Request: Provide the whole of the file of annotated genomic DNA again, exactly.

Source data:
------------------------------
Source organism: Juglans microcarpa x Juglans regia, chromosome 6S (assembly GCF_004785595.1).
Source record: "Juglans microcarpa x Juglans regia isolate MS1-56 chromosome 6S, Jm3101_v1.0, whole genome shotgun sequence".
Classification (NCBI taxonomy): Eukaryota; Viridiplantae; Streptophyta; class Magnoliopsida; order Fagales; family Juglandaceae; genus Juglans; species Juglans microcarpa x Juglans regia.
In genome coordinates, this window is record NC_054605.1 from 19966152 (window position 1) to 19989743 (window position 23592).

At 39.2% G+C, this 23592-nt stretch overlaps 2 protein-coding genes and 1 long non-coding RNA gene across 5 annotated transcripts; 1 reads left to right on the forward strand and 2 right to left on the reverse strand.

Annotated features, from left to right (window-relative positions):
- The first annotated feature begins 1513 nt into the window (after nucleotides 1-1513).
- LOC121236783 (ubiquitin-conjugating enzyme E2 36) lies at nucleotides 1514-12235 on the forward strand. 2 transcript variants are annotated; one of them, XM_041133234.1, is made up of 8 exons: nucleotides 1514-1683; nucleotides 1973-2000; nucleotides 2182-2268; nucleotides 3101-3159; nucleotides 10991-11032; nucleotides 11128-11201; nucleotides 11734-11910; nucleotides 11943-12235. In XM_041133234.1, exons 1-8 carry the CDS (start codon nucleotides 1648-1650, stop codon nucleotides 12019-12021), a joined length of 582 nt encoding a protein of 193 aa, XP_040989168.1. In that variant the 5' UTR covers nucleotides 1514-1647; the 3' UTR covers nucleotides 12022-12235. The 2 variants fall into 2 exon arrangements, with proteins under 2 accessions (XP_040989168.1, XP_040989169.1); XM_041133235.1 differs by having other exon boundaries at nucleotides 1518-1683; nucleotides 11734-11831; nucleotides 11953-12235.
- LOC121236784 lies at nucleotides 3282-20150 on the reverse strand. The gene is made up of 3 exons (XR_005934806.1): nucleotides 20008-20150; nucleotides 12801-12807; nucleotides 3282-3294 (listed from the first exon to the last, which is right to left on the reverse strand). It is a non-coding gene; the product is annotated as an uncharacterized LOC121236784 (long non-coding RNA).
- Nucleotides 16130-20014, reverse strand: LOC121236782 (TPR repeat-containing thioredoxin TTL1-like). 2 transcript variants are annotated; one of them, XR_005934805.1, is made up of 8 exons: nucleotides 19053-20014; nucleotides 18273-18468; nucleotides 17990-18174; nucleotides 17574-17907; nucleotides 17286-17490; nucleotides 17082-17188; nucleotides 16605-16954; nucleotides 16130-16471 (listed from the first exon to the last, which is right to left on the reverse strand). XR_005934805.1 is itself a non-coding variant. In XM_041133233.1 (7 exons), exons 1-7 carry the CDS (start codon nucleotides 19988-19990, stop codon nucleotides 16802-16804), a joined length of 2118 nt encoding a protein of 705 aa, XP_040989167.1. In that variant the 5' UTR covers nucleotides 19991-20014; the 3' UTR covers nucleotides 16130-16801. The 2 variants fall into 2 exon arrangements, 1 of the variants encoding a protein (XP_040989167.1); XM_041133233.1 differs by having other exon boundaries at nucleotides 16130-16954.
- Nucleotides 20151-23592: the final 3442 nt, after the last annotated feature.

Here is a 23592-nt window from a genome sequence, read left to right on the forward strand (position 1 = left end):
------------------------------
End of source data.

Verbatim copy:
Source organism: Juglans microcarpa x Juglans regia, chromosome 6S (assembly GCF_004785595.1).
Source record: "Juglans microcarpa x Juglans regia isolate MS1-56 chromosome 6S, Jm3101_v1.0, whole genome shotgun sequence".
Classification (NCBI taxonomy): Eukaryota; Viridiplantae; Streptophyta; class Magnoliopsida; order Fagales; family Juglandaceae; genus Juglans; species Juglans microcarpa x Juglans regia.
In genome coordinates, this window is record NC_054605.1 from 19966152 (window position 1) to 19989743 (window position 23592).

At 39.2% G+C, this 23592-nt stretch overlaps 2 protein-coding genes and 1 long non-coding RNA gene across 5 annotated transcripts; 1 reads left to right on the forward strand and 2 right to left on the reverse strand.

Annotated features, from left to right (window-relative positions):
- The first annotated feature begins 1513 nt into the window (after nucleotides 1-1513).
- LOC121236783 (ubiquitin-conjugating enzyme E2 36) lies at nucleotides 1514-12235 on the forward strand. 2 transcript variants are annotated; one of them, XM_041133234.1, is made up of 8 exons: nucleotides 1514-1683; nucleotides 1973-2000; nucleotides 2182-2268; nucleotides 3101-3159; nucleotides 10991-11032; nucleotides 11128-11201; nucleotides 11734-11910; nucleotides 11943-12235. In XM_041133234.1, exons 1-8 carry the CDS (start codon nucleotides 1648-1650, stop codon nucleotides 12019-12021), a joined length of 582 nt encoding a protein of 193 aa, XP_040989168.1. In that variant the 5' UTR covers nucleotides 1514-1647; the 3' UTR covers nucleotides 12022-12235. The 2 variants fall into 2 exon arrangements, with proteins under 2 accessions (XP_040989168.1, XP_040989169.1); XM_041133235.1 differs by having other exon boundaries at nucleotides 1518-1683; nucleotides 11734-11831; nucleotides 11953-12235.
- LOC121236784 lies at nucleotides 3282-20150 on the reverse strand. The gene is made up of 3 exons (XR_005934806.1): nucleotides 20008-20150; nucleotides 12801-12807; nucleotides 3282-3294 (listed from the first exon to the last, which is right to left on the reverse strand). It is a non-coding gene; the product is annotated as an uncharacterized LOC121236784 (long non-coding RNA).
- Nucleotides 16130-20014, reverse strand: LOC121236782 (TPR repeat-containing thioredoxin TTL1-like). 2 transcript variants are annotated; one of them, XR_005934805.1, is made up of 8 exons: nucleotides 19053-20014; nucleotides 18273-18468; nucleotides 17990-18174; nucleotides 17574-17907; nucleotides 17286-17490; nucleotides 17082-17188; nucleotides 16605-16954; nucleotides 16130-16471 (listed from the first exon to the last, which is right to left on the reverse strand). XR_005934805.1 is itself a non-coding variant. In XM_041133233.1 (7 exons), exons 1-7 carry the CDS (start codon nucleotides 19988-19990, stop codon nucleotides 16802-16804), a joined length of 2118 nt encoding a protein of 705 aa, XP_040989167.1. In that variant the 5' UTR covers nucleotides 19991-20014; the 3' UTR covers nucleotides 16130-16801. The 2 variants fall into 2 exon arrangements, 1 of the variants encoding a protein (XP_040989167.1); XM_041133233.1 differs by having other exon boundaries at nucleotides 16130-16954.
- Nucleotides 20151-23592: the final 3442 nt, after the last annotated feature.

Here is a 23592-nt window from a genome sequence, read left to right on the forward strand (position 1 = left end):